It’s been said that slow and steady wins the race. So, that hour you spend on the elliptical every day is the fastest way to drop the fat, right? Wrong. While slow and steady may be true for managing your 401K, it isn’t the case when it comes to losing body fat. Instead, a workout that alternates high-intensity levels with lower intensity effort is the ideal formula to rev-up your metabolism and keep your body burning calories long after you’ve stepped off the treadmill.
If you’re not familiar interval training, it’s basically a type of cardiovascular exercise that mimics the start-and-stop motions you’d find in sports. Intense sprints are followed by light jogging or rest. And, it’s not just for running; this method of training can be used for cycling, swimming, or any other type of cardiovascular workout.
So, why exactly does this type of High Intensity Interval Training (HIIT) burn so much fat? It’s all based around intensity. After you’ve given yourself a good 20-minute ass-kicking, your body will spend a few hours after the workout expending energy to recover. Not to get too scientific, but this post-workout condition (a.k.a. “holy shit, that sucked”) is referred to as Excess Post-Exercise Oxygen Consumption (EPOC). What this means is that you’ve consumed a great deal more oxygen recovering from the exercise than you would have if you’d just done a moderately paced workout, i.e. that 60-minute elliptical routine.
So, how does this help get you to six-pack abs faster? In short, it means you will be burning more total calories than you would have if you’d spent an hour jogging on the treadmill. And it’s this burning of excess calories that pushes you into a caloric deficit (provided you’re not gorging on Ho-Ho’s) and forces your body to turn to burning more fat for fuel.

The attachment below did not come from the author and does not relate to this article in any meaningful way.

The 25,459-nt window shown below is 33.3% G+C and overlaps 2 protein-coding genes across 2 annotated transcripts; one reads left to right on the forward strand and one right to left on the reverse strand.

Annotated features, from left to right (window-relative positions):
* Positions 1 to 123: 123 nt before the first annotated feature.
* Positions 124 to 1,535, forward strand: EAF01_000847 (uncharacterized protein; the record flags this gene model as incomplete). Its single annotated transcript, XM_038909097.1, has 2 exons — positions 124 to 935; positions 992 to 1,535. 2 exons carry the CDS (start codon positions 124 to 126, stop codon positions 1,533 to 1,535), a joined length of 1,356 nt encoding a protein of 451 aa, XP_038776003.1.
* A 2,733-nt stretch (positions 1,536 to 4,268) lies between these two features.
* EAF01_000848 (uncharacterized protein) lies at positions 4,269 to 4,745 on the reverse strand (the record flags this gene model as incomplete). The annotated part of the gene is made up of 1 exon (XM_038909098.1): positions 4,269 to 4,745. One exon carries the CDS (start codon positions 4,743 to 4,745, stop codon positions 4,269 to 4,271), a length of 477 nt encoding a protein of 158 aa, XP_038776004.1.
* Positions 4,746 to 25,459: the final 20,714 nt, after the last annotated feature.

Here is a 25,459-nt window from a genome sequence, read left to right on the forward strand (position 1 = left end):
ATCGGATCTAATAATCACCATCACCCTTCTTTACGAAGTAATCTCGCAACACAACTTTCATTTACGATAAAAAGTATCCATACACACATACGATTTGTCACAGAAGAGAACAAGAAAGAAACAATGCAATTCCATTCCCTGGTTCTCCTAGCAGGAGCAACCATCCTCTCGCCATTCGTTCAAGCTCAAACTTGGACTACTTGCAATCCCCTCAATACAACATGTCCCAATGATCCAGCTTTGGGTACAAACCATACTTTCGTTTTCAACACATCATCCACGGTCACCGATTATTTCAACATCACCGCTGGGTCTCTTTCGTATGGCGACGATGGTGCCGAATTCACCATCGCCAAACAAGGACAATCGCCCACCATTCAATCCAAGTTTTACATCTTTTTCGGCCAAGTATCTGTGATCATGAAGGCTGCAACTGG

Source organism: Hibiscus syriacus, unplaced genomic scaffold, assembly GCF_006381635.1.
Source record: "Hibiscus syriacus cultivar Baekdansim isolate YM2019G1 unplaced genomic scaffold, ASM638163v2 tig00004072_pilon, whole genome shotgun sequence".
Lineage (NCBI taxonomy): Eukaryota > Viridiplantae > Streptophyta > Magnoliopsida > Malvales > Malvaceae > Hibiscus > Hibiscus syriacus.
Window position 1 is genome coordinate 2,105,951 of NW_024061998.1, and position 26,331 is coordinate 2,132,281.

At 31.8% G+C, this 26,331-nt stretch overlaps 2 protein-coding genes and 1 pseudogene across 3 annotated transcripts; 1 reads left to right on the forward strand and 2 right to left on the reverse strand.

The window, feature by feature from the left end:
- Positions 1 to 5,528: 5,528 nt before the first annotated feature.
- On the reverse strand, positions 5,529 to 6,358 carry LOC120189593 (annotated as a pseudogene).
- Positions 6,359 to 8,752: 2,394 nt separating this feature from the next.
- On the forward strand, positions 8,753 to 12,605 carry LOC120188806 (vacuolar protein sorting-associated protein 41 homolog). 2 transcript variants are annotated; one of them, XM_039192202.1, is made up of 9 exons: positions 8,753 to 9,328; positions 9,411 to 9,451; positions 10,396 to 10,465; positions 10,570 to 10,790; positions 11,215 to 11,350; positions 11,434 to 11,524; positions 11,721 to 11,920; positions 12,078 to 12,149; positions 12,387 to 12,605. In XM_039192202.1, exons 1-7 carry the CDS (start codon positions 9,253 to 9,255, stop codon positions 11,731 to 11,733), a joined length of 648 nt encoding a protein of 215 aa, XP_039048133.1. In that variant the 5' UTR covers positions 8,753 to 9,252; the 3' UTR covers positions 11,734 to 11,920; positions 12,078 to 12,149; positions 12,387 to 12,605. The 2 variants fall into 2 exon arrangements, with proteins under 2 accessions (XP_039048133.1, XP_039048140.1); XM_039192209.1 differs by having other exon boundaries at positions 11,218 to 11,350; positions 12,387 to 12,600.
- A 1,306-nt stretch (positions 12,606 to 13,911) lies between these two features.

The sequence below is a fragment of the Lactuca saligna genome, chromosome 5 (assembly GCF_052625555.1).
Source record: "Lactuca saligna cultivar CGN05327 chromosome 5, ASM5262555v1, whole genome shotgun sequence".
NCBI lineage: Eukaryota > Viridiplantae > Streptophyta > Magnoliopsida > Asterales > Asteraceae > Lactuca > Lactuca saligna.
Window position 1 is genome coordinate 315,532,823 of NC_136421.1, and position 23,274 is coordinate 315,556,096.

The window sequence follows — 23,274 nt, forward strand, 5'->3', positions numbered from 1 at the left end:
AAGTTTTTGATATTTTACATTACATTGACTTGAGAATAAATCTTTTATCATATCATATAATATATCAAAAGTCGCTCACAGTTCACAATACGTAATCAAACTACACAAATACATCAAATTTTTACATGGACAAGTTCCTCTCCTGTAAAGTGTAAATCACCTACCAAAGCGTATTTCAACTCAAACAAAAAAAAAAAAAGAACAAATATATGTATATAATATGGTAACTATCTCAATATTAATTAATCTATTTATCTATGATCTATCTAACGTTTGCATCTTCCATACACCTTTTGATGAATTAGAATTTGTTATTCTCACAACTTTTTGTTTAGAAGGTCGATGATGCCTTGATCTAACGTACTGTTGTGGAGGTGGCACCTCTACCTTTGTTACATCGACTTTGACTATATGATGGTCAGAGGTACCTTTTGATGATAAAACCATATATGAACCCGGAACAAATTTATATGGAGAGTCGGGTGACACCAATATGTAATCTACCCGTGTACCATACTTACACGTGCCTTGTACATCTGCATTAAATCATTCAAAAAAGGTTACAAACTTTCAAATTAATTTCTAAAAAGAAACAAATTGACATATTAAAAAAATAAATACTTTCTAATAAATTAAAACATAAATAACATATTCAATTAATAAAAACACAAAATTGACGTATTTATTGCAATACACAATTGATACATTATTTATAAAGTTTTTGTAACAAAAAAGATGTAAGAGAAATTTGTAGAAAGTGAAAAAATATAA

Obviously, I am talking about intense training here. You will need to push yourself out of that comfort zone you’ve gotten used to. No more singing along with Britney or chatting it up with friends–you’re really going to need to challenge yourself. But if you are willing to do this, (and have a sufficiently high pain tolerance) I can guarantee that you will spend less than half the time you usually do doing cardio, and get much leaner in the process.
Incorporating Interval Training into your Workout Routine
There are a few different ways to introduce this type of training into your routine. First, you can do all-out sprints. This would be balls-to-the-wall for a very short period of time, followed by longer resting periods. These are rough and can put you at risk for injury. A better way to start off is by slowly training your body to perform at a higher intensity for a slightly longer period of time while taking less time to recover.
Keep in mind that these types of workouts are very intense and will, no doubt, throw your body for a loop. That said; when you’re first starting out, limit this type of training to no more than 3-4 times per week. Below is a plan to help you incorporate interval training into your overall workout regimen.
But, keep in mind that adding interval training doesn’t mean you’re off the hook from your doing your longer, lower intensity cardio routines too. In fact, alternating between HIIT and moderately paced routines is ideal. Why? Because your body never gets too accustomed to either routine, i.e. it never gets too efficient at any given workout. Remember, when it comes to exercise, the more efficient your body gets at a given movement, the less results you’ll see. A good adage to remember is, “Everything works, but nothing works for long.”
So, whether you’re just starting out or trying to lose that last bit of “padding,” adding HIIT to your routine is the best way to beat the bulge. Not only will you spend less time doing cardio, but you’ll keep burning calories long after you’ve finished. And, best of all, you’ll be able to get out of the gym faster and back to your life.